A bigot is a person who puts people off with the strength of their thoughts, which are not based on fact, but on bias.
If you put people off, you are not likeable. Simple.
So how do you become a likeable bigot?
Let Naomi Dutta tell you in this tongue-in-cheek excerpt from her book, How To Be A Likeable Bigot.
Illustrations: Uttam Ghosh/Rediff.com
Here are the guidelines for a glossy, palatable and crowd-pleasing version of bigotry. These are the various roles that a bigot can play, disproving that he or she is one-note and uni-dimensional, and is in fact a versatile, multitasking person.
1. The Bigot as BFF (Best Friends Forever, Not Bigot Forever)
As a card-holding bigot, when you are putting forth a slightly problematic view on a race, religion, gender or sexuality, always preamble it with, 'Some of my best friends are...'
This also means you have to be slightly indiscriminate in the use of the phrase 'best friends', but that could be the least of your character flaws. So don't dwell on it...
2. The Intellectual Bigot aka the Gobbledygookist
If you are equipped to, always use words that come couched in intellectualism... Complicate the narrative. The more oblique you are, the easier it will be for you to hold on to and reinforce biases...
...Basically, the aim here is to always speak in finely constructed gobbledygook.
You are likeable, you are bigoted and you also sound intelligent.
You make it sound as if your bigotry has an academic basis to it, that you have arrived at it after careful analysis and theoretical rigour. It isn't personal; it is in fact a detached, philosophical internalisation of bigotry.
3. The Logical Bigot
When someone like you -- read someone from your community -- commits a crime or misdemeanour, it is clearly an individual aberration.
If someone outside your community does the same, he or she indicts the entire race or religion he or she belongs to.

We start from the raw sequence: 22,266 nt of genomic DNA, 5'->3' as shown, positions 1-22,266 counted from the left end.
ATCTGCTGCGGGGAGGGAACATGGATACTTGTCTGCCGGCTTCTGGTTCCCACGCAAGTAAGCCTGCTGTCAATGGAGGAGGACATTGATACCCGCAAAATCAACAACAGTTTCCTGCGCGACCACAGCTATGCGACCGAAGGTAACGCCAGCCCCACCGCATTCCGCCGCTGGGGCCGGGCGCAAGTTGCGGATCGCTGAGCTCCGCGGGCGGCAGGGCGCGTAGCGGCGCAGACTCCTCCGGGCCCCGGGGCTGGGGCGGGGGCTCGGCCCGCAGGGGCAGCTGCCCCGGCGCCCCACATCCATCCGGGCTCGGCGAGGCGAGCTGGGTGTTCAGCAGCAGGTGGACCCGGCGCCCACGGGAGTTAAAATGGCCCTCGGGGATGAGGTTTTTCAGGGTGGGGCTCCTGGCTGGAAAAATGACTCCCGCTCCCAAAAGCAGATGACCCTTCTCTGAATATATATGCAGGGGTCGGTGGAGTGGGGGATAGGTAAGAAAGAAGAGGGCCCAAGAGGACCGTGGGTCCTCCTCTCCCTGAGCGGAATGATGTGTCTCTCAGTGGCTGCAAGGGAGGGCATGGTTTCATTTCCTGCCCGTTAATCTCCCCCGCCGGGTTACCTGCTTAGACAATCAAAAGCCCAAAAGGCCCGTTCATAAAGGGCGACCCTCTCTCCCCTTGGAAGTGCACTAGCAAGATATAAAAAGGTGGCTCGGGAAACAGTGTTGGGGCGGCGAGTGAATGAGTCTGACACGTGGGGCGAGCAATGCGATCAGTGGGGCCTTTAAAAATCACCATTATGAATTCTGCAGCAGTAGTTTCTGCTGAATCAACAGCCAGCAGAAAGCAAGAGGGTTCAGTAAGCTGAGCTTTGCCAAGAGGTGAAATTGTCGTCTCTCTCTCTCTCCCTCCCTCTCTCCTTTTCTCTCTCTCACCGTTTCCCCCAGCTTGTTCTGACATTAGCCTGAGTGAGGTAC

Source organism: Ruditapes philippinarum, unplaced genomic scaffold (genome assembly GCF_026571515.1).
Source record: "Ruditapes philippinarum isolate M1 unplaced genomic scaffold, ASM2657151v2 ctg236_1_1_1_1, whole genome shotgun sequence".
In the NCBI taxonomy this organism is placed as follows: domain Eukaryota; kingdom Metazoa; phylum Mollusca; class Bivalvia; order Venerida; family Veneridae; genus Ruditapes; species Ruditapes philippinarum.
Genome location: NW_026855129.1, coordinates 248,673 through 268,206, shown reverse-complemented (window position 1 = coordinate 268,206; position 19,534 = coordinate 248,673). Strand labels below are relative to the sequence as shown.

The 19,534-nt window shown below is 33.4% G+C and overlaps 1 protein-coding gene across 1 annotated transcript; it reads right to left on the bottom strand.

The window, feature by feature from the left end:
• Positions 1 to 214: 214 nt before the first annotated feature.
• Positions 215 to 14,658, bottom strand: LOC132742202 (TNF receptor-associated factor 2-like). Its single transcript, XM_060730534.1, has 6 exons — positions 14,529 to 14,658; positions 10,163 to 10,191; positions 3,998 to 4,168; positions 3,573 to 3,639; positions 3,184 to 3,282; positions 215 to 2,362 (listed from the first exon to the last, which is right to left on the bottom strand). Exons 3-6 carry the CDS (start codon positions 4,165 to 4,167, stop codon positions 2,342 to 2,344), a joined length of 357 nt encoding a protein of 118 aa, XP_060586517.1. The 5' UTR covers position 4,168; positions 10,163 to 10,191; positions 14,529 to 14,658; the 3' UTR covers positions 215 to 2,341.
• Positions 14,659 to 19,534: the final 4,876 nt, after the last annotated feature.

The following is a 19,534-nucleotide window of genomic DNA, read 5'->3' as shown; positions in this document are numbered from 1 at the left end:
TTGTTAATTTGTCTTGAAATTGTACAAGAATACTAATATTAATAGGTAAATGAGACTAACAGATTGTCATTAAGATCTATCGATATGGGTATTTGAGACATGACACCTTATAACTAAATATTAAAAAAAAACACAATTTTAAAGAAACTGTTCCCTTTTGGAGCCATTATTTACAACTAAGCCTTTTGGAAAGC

Always be equipped with infallible logic like this that can't be countered...
4. The Inclusive and Questioning Bigot
Always ask the right questions, which, in your case, begin and end with 'but what about?'
The social media phenomenon of 'whataboutery' comes under a lot of fire from hostile liberals.
'What about' is a question that is often misunderstood as a deflection tactic; it is in fact inclusive and shows a generosity of spirit.
When a misdeed or crime in committed in the name of your community or religion, always make sure to be inclusive and do a headcount of all other crimes committed in the name of other religions or communities...
5. The Bigot as Free-Speech Advocate
Strictly speaking, a bigoted view is a view that has the right to be expressed.
Our Constitution guarantees freedom of expression. Hold on to this right and use it strategically.
A lot of deep thinkers will tell you that if you don't call out bigotry amongst friends, family and colleagues, you are part of the problem. You are normalising it.
It is at this point that you can confuse the issue and in fact take the higher moral ground.
Tell them you will not shout down alleged bigotry as every value system has a right to exist in a robust democracy.
You support freedom of expression.
Keep this quote handy, which you must misattribute to Voltaire: 'I disapprove of what you say, but I will defend to death your right to say it.'
Apparently, Voltaire didn't say this; someone else did. But we don't want to be too strong on facts, so never mind that.
6. The Bigot as Marketer
At the very outset, we have set out our express purpose.
Bigotry needs a massive rebranding exercise. You need to soft sell it.
How do you do this? By giving it softer labels such as 'controversial', 'provocative', 'contentious', 'fractious', 'problematic', 'conservative' or 'old school'.